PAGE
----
Podcasting 101

Written by D. L. Randolph

The World Wide Web is chock full of interesting and unique technological advancements that make life a bit easier. Podcasting is a new technical advancement that has recently become allrepparttar rage with computer users. Mixingrepparttar 138516 words "iPod" and "broadcast" to give this new method of sound file publication a name, podcasting has become exceedingly popular since Apple's iPod and other mp3 players have come ontorepparttar 138517 scene and worked their way intorepparttar 138518 pockets of tech savvy individuals. The idea of a podcast may be difficult to grasp, but think of it in terms of a radio program or a magazine subscription for audio purposes. Instead of reading your subscription, you listen to it using specific software.

The technology behinds podcasting is phenomenal and complicated, but can be broken into easy to understand bits so evenrepparttar 138519 most non technical minds can marvel atrepparttar 138520 process. Audio files must be published to a website in order for individuals to accessrepparttar 138521 files in order to download them on a computer or mp3 player. These devices have a program that can read these files and allowrepparttar 138522 individual to listen torepparttar 138523 files. The same way digital video recorders (such asrepparttar 138524 ultra popular Tivo) records, transmits, and plays video images, podcasts players record and play audio transmissions. Podcasts are not just songs, they can be any type of audio recordings an individual wishes to hear. There are a great deal of podcasts available for interested individuals to subscribe just as there are a multitude radio stations that broadcast overrepparttar 138525 airwaves. Countries all overrepparttar 138526 world actively have podcasts started and are expanding their content. Popular Canadian broadcast show, "Quirks and Quarks" is currently podcast in addition to traditional radio broadcast. Similarly, programs inrepparttar 138527 United States andrepparttar 138528 United Kingdom are podcast to a number of happy subscribers.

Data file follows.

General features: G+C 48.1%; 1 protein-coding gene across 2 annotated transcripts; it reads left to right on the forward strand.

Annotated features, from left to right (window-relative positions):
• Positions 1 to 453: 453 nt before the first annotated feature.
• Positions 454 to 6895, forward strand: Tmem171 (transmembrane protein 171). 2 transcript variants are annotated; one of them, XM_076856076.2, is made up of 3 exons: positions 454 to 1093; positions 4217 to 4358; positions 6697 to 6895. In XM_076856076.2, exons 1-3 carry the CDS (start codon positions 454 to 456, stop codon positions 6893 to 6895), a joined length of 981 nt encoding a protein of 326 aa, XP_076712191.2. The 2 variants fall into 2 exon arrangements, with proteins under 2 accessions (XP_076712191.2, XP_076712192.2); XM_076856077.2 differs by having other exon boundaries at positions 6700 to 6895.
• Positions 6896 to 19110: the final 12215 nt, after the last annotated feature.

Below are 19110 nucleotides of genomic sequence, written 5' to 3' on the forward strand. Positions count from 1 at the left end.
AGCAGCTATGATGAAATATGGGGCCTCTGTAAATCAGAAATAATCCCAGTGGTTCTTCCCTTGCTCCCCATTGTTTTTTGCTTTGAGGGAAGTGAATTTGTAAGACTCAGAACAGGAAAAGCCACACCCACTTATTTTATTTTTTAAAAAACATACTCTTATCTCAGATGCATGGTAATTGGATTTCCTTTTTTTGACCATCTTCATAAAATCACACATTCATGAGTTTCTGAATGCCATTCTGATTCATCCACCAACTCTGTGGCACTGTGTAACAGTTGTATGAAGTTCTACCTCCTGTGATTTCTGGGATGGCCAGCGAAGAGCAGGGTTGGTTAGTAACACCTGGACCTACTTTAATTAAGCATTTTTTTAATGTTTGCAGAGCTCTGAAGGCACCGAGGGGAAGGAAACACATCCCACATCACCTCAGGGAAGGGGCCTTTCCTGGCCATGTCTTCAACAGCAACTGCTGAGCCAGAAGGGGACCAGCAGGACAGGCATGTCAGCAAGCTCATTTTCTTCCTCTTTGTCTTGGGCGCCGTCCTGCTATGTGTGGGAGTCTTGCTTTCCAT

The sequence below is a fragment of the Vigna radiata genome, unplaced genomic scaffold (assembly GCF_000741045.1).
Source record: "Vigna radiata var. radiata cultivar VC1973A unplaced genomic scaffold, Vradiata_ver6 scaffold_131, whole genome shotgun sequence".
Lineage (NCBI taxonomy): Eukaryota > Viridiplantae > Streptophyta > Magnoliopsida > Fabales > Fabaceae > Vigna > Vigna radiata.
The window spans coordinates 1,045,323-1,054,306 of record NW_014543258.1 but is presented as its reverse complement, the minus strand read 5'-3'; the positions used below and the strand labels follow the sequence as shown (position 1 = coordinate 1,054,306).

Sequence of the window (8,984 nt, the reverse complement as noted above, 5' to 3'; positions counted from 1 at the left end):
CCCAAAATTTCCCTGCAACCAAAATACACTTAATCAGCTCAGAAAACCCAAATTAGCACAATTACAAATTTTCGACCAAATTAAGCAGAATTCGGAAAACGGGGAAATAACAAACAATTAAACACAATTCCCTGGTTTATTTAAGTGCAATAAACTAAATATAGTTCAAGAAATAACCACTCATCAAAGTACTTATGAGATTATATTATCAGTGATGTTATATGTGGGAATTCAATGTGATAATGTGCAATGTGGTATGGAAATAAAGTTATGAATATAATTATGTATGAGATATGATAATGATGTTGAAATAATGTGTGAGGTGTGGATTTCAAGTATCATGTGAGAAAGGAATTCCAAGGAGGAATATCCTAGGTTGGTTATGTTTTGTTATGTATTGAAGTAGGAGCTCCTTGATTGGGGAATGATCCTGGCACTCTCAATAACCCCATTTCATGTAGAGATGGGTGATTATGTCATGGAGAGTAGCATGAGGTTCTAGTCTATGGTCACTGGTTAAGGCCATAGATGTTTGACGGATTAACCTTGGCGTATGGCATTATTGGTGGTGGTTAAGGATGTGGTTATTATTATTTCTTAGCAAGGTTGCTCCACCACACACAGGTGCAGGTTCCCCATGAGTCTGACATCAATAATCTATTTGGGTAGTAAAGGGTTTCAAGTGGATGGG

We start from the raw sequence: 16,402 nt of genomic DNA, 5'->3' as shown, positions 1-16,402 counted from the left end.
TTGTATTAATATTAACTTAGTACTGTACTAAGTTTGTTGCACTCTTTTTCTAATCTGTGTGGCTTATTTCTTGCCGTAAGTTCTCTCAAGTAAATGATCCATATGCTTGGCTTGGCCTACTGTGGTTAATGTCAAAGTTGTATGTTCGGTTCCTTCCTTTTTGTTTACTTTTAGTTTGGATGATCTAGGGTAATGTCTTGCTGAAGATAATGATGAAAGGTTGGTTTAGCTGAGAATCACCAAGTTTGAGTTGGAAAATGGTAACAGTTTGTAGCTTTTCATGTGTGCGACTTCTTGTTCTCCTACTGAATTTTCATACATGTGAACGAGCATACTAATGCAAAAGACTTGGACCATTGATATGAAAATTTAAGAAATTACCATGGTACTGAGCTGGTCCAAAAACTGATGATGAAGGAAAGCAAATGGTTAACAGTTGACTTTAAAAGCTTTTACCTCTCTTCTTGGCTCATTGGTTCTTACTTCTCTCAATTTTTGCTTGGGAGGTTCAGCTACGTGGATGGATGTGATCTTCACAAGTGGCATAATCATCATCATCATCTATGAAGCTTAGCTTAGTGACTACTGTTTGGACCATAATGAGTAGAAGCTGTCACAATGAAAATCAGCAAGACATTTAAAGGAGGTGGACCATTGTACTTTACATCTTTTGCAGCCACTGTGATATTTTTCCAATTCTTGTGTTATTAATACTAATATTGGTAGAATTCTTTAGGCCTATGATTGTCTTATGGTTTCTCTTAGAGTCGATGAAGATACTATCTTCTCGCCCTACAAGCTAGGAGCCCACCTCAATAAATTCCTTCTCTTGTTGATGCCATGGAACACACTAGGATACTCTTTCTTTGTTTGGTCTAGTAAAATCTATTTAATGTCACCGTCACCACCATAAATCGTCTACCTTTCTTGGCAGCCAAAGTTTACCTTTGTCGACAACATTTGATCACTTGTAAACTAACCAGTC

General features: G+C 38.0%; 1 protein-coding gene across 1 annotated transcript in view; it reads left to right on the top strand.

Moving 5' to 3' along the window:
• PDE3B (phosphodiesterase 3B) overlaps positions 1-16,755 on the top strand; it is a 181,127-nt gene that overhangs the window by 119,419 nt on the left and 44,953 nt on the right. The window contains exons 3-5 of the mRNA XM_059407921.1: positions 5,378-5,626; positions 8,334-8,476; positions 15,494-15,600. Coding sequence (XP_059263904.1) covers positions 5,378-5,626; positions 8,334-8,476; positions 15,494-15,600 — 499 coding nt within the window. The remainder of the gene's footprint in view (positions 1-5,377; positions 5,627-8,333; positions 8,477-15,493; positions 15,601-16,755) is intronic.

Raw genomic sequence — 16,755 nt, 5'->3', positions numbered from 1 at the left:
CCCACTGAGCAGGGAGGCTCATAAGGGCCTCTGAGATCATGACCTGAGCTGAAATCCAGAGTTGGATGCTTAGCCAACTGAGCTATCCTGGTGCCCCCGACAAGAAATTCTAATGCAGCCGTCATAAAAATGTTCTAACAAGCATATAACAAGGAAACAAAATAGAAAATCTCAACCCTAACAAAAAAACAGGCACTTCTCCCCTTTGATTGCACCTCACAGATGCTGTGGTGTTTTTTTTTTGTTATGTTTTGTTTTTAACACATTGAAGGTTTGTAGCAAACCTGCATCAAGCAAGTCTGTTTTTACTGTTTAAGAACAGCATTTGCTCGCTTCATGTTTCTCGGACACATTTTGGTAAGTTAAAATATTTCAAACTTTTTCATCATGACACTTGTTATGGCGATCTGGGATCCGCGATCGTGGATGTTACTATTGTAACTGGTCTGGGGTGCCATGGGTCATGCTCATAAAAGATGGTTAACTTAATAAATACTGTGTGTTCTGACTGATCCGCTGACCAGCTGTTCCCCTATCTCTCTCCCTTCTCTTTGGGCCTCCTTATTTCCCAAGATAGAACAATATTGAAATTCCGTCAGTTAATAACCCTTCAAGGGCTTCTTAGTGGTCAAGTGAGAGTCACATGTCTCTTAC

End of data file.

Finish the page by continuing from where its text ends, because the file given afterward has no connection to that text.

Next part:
The Greatest Cartoon Character of Them All...

Written by Ed Williams

If someone asked me whorepparttar greatest cartoon character of all-time is, I’d have no doubt as to who I‘d pick. Mickey Mouse? Well, he was great, but that high pitched voice of his got on my nerves pretty bad, plus, Mickey wore a tad thin once you got pastrepparttar 138515 age of twelve or thirteen. Popeye? Popeye had his good points, but he was at least a double bag haint, and besides, I could never understand all that under-the-breath stuff he said. Fred Flintstone? Just a Jackie Gleason rip-off, why watch Fred when you can watchrepparttar 138516 Great One instead? Woody Woodpecker? He got on my nerves and talked too fast to boot. Donald Duck? I never, ever understood what inrepparttar 138517 hell Donald was saying. Without doubt, my favorite cartoon character of all-time has to be Foghorn Leghorn.

And what a classic he is! I was recently given a video of nothing but Foghorn cartoons, and I laughed until I couldn’t see straight. Rememberrepparttar 138518 Widow Hen? Henery Hawk? Prissy? There were other characters, but out of them all I think I loved Barnyard Dogrepparttar 138519 most. Remember how Fog would tiptoe up to his house, pick him up byrepparttar 138520 tail, and then paddle his backside with a plank or worse? “That dawg” would jump up and chase Foghorn like he was possessed until his rope leash ran out, which would then yank a knot in his neck each and every time. Simply put, they just don’t make characters like these anymore, heck, they don‘t even make any close to these anymore.

The thing I liked best about Foghorn Leghorn was some of his remarks inrepparttar 138521 cartoons. There were some pure classics, I’ve laughed so hard at some of them that one time I actually pulled some muscles in my ribcage from strenuous laughter. He said some ofrepparttar 138522 most off-the-wall things imaginable, but he wasn’t that bad of a philosopher, either. Believe it or not, there’s a lot we can learn from ole Fog. So folks, here are some classic Foghorn remarks, delivered as only our favorite rooster can deliver them:

"Okay, I'll shut up. Some fellas have to keep their tongues flappin' but not me. I was brought up right. My pa used to tell me to shut up and I'd shut up. I wouldn't say nothin'. One time darn near starved to death. WOULDN'T TELL HIM I WAS HUNGRY!!"

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